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Date: May 22, 2009

aidan, the analog kid

This one reminds me a little of one of my favorite songs by the Canadian rock trio Rush. The song is called “The Analog Kid” and the lyrics are by Neil Peart. I love this song.

“The Analog Kid”

A hot and windy August afternoon
Has the trees in constant motion
With a flash of silver leaves
As they’re rocking in the breeze

The boy lies in the grass with one blade
Stuck between his teeth
A vague sensation quickens
In his young and restless heart
And a bright and nameless vision
Has him longing to depart

[Chorus]

You move me
You move me
With your buildings and your eyes
Autumn woods and winter skies
You move me
You move me
Open sea and city lights
Busy streets and dizzy heights
You call me
You call me

The fawn-eyed girl with sun-browned legs
Dances on the edge of his dream
And her voice rings in his ears
Like the music of the spheres

The boy lies in the grass, unmoving
Staring at the sky
His mother starts to call him
As a hawk goes soaring by
The boy pulls down his baseball cap
And covers up his eyes

[Chorus]

Too many hands on my time
Too many feelings
Too many things on my mind
When I leave I don’t know
What I’m hoping to find
When I leave I don’t know
What I’m leaving behind…

 

plankton, squid, the imagination of children

Homewood, Illinois. Long shadows stretch across the asphalt tile of the multipurpose room in Dolphin Park’s tiny field house. Six children gather ’round, each kneeling on chairs in anxious curioisity, leaning in to examine the mysteries of our deepest oceans, laid bare, sprawled forth, on the blue vinyl of folding tables. Starfish exoskeleton, dissected squid, and the imagination of children propel us forward as we learn from a soft-spoken woman–an oceanographer?–in a dirty lab coat. Who would have thought such adventures awaited us twenty minutes from home on a Wednesday evening. The class is called “Sea You Later.” It’s focus: ocean habitat.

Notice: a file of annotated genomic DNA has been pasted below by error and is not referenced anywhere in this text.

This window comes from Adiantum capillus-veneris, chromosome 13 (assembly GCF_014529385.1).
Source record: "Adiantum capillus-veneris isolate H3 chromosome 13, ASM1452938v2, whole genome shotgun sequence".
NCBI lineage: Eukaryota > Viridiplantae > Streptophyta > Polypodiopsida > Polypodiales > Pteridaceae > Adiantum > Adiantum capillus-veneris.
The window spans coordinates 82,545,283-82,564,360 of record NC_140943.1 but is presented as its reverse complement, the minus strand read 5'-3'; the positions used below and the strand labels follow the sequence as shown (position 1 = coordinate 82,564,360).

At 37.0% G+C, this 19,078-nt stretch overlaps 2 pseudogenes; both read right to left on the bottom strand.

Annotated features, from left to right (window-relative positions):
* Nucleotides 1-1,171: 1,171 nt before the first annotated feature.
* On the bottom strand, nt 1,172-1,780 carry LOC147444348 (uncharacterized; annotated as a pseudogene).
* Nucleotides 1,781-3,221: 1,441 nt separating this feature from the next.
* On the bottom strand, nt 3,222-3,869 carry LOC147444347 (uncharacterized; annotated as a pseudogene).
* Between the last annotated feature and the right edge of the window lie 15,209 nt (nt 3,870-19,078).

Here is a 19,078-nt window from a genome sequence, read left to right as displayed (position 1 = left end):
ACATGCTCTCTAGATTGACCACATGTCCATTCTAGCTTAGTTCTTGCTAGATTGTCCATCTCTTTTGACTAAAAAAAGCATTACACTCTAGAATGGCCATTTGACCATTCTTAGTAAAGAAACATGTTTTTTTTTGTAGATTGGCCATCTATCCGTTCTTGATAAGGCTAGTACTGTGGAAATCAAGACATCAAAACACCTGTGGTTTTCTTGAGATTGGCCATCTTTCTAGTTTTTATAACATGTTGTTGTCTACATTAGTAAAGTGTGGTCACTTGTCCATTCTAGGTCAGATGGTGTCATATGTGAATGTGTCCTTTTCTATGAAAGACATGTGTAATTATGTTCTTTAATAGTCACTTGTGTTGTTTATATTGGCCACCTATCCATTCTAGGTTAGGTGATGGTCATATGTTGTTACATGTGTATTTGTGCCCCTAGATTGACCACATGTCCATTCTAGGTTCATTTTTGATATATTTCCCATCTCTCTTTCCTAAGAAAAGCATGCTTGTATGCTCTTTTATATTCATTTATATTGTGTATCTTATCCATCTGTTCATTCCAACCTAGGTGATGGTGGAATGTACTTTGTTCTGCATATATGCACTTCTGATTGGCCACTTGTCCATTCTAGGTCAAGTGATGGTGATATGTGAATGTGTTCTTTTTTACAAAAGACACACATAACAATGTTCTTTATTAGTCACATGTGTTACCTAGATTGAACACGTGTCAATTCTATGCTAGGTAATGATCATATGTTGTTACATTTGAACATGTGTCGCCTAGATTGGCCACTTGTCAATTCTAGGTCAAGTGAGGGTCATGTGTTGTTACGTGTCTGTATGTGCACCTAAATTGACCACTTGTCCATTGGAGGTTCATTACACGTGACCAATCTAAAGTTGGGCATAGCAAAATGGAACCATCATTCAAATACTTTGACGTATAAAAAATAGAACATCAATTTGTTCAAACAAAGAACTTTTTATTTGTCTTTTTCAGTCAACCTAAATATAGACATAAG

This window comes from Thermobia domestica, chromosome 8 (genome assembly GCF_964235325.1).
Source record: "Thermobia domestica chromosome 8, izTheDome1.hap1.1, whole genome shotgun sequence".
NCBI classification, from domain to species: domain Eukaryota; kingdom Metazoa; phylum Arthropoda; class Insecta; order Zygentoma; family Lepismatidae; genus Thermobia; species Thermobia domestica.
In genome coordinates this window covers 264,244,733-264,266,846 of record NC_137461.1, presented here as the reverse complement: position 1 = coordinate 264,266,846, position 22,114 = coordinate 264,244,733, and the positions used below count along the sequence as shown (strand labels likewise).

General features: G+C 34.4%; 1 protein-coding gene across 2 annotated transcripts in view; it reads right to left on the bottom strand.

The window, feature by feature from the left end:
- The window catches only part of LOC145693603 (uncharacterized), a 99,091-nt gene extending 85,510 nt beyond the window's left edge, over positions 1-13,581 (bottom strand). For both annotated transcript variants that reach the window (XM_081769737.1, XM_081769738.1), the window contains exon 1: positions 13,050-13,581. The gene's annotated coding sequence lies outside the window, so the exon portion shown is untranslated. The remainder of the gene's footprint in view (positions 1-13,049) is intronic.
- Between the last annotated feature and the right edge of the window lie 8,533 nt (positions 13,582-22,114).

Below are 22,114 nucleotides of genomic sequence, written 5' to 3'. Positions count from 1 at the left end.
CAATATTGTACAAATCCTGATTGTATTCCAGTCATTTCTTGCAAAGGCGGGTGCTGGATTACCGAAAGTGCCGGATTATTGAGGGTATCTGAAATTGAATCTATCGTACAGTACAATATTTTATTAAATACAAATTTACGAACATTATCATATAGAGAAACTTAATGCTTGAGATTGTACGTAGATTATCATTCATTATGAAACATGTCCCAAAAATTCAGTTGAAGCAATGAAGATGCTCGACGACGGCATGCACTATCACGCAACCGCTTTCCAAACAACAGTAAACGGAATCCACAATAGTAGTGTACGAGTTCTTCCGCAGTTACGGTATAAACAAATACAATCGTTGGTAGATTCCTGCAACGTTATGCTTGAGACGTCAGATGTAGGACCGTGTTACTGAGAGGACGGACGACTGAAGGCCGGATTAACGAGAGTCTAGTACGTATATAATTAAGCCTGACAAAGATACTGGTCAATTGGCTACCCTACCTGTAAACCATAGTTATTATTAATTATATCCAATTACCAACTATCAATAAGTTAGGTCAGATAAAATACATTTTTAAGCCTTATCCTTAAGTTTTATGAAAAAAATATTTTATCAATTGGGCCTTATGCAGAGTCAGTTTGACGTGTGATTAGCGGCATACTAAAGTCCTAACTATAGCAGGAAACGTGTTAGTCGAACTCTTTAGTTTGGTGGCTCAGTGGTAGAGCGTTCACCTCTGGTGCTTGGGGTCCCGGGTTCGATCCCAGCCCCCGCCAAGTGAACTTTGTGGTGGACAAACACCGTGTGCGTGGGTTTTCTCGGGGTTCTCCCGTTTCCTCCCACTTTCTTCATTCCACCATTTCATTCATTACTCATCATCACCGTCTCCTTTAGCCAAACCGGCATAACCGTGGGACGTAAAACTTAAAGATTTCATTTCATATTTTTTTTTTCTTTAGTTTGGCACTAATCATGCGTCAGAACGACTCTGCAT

Over the course of an hour, we examine the remains of coral colonies, starfish, sea horses, and a variety of squishy, slimy mysteries perfectly preserved in tiny jars of formaldehyde. We craft our own coral reef using clay and the impressions of shells; we learn about the trickiness of plankton–both plant and animal–and how the largest of all the earth’s habitats depends on these barely-visible organisms for their very lives. With combs and toothbrushes, children fish pepper out of a tub of water–imagining the baleen whales use to filter tons of plankton in giant gulps of sea water; we simulate bubbles in ocean water, reminding us that sea animals breath oxygen too. We don one-size-fits-no-one disposable plastic gloves and finger a flaccid squid, at first with trepidation, and then with full force, letting it squish from tiny fists.

Gills, eyes, brain, arms, tentacles–saved from the chef’s fry basket–delivered to the snips, pokes, and prods of curious little hands and minds. With a clip of a child’s safety scissors, a four-inch thread of cartilage–the squid’s “pen”– is slid from his body. Moment’s later, those same scissors open him flat with a quick ventral cut from our lab-coated teacher. Another snip and the ink sack bursts, tiny artist brushes vying and dabbing for enough ink to scrawl each child’s own representation of that once-upon-a-time creature of the sea.

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